Got it!
We use cookies to enhance your experience. By continuing to visit this site you agree to our use of cookies. More info

Already a subscriber or advertiser? Enter your login information here

Wednesday, 12 August 2020

FREE! Sign up for the TIE newsletter and never miss out on international school news, headlines, resources and best-practices from around the world!

21 July 2020 | TIE Statement on Equity
19 June 2020 | Juneteenth & the June Issue
04 June 2020 | Black Lives Matter
22 May 2020 | Every Voice Counts
23 April 2020 | Believe in Books

  Enter your email below to sign up:

Ready to subscribe and get all the features TIE has to offer? Click here >>


You are here: Home > Online Articles > More Parents Want an International Education for Their Children



More Parents Want an International Education for Their Children

By Anne Keeling


More Parents Want an  International Education for Their Children
An increasing number of parents in many countries of the world are choosing to pay for their child’s education rather than send them to their national school. Local English-medium international schools are proving to be the popular option.

For parents, selecting an international school means that their child can learn in English, follow a globally respected curriculum, and work towards internationally recognized qualifications in preparation for university and careers.

Today, according to data from ISC Research, 5.6 million children between the ages of 3 and 18 are attending English-medium international schools around the world. Nearly two decades ago, in the year 2000, there were just 969,000 children learning in these schools. The number of international schools has increased more than fourfold in that time, from 2,584 to 10,937.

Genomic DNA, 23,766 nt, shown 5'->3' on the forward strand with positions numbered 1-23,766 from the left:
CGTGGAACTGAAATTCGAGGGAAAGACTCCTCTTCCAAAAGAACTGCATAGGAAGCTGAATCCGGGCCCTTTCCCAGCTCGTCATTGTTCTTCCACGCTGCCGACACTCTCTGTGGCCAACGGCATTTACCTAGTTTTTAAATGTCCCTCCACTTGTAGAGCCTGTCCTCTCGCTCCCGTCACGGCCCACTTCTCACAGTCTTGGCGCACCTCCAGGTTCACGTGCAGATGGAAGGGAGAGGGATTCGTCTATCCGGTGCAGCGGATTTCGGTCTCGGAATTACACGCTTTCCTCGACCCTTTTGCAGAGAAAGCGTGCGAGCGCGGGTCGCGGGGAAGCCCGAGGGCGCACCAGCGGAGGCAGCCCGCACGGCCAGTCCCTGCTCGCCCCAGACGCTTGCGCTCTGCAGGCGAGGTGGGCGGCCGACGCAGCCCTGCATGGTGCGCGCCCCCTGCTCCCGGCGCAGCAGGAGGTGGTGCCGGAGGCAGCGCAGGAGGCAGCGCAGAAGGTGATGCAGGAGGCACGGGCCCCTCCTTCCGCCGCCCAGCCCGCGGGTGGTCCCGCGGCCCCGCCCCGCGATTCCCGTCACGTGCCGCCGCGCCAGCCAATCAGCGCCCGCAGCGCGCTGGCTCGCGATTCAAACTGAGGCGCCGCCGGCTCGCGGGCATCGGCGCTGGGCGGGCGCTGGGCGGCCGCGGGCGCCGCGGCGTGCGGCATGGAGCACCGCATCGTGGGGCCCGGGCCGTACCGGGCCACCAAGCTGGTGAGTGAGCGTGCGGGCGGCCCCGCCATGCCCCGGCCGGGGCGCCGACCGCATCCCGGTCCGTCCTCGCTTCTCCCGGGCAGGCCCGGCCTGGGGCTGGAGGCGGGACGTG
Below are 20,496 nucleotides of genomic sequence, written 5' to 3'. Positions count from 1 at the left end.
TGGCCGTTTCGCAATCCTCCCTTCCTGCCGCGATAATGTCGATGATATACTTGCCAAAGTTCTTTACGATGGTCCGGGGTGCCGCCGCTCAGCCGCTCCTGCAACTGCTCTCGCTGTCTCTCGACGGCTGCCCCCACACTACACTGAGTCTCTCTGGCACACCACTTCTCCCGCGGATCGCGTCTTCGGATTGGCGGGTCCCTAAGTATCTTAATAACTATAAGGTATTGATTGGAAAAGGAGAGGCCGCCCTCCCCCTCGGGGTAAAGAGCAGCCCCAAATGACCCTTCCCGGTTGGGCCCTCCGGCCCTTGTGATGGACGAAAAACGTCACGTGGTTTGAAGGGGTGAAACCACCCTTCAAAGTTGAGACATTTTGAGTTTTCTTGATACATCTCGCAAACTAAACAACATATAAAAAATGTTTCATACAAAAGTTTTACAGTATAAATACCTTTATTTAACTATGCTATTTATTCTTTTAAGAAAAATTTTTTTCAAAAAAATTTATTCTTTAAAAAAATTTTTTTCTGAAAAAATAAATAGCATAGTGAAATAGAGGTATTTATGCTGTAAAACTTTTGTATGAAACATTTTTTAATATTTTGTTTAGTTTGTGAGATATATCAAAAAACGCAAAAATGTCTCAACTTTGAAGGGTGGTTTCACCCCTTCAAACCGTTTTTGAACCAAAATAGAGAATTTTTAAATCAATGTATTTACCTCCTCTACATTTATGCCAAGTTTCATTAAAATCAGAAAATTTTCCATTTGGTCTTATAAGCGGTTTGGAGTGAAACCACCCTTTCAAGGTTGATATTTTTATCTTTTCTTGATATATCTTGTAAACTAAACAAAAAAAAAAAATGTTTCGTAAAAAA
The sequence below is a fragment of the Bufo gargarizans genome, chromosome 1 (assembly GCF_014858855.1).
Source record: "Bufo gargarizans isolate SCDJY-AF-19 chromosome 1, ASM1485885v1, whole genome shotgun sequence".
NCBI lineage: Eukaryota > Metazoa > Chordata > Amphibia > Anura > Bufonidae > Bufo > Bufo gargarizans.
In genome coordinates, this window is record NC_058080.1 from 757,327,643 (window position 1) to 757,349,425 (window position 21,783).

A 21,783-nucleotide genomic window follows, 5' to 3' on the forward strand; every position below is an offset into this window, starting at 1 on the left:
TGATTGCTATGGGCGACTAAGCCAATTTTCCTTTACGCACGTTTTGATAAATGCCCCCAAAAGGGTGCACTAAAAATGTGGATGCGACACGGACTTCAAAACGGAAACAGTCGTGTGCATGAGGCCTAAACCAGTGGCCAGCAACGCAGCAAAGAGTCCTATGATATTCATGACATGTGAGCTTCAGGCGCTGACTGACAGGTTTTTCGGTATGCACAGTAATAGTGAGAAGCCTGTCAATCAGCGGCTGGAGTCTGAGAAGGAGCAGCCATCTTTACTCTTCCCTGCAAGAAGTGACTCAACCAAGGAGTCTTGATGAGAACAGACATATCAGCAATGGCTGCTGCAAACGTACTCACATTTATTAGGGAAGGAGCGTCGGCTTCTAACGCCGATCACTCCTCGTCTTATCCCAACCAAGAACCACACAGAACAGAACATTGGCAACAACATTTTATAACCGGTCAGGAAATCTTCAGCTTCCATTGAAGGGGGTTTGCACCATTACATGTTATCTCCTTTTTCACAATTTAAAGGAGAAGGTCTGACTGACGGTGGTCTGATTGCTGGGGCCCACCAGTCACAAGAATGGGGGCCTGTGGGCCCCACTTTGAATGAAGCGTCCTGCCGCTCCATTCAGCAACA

The 2019 ISC Research Global Opportunities Report on the world’s international schools market, which has just been released, shows current demand, supply, and local fluctuations.
School fees vary significantly by country. In China, the average annual fees for a child to attend an international school are currently US$15,726, compared to US$8,073 in the UAE, and US$6,395 in Malaysia.

In some cities today, the choice of international schools is extensive. In Dubai, there are now 309 international schools, Shanghai has 168, Abu Dhabi has 164, Beijing has 151, and Doha has 144. The growing number of schools means greater visibility, more choice for parents and students, and more competition among the schools.

At the very top end of the international schools market are a number of western independent school brands that have established sister schools overseas. British independent schools currently dominate this sector of the market. As the 2018–2019 academic year came to a close, 75 British independent school brands were enrolling a total of 44,000 students aged between 3 and 18 outside the United Kingdom. From school fee income alone, this group of schools generated US$1 billion in the 2018–2019 academic year. U.S. and Australian independent schools have been slow to expand globally, but there is evidence that engagement in market potential and overseas development is now increasing.

Demand for international education is particularly high in Asia, where it has become an aspiration for a large number of wealthier families. In the four years between January 2015 and 2019, Eastern Asia has experienced an average annual student enrollment growth rate of 7.4 percent, increasing from 452,400 students to 600,900. Southeastern Asia has seen a 5.7 percent average growth rate, from 394,100 students in 2015 to 492,300 this year. And enrollment in Western Asia (the Middle East, including Egypt) has grown from 1,334,100 in 2015 to 1,597,200 today.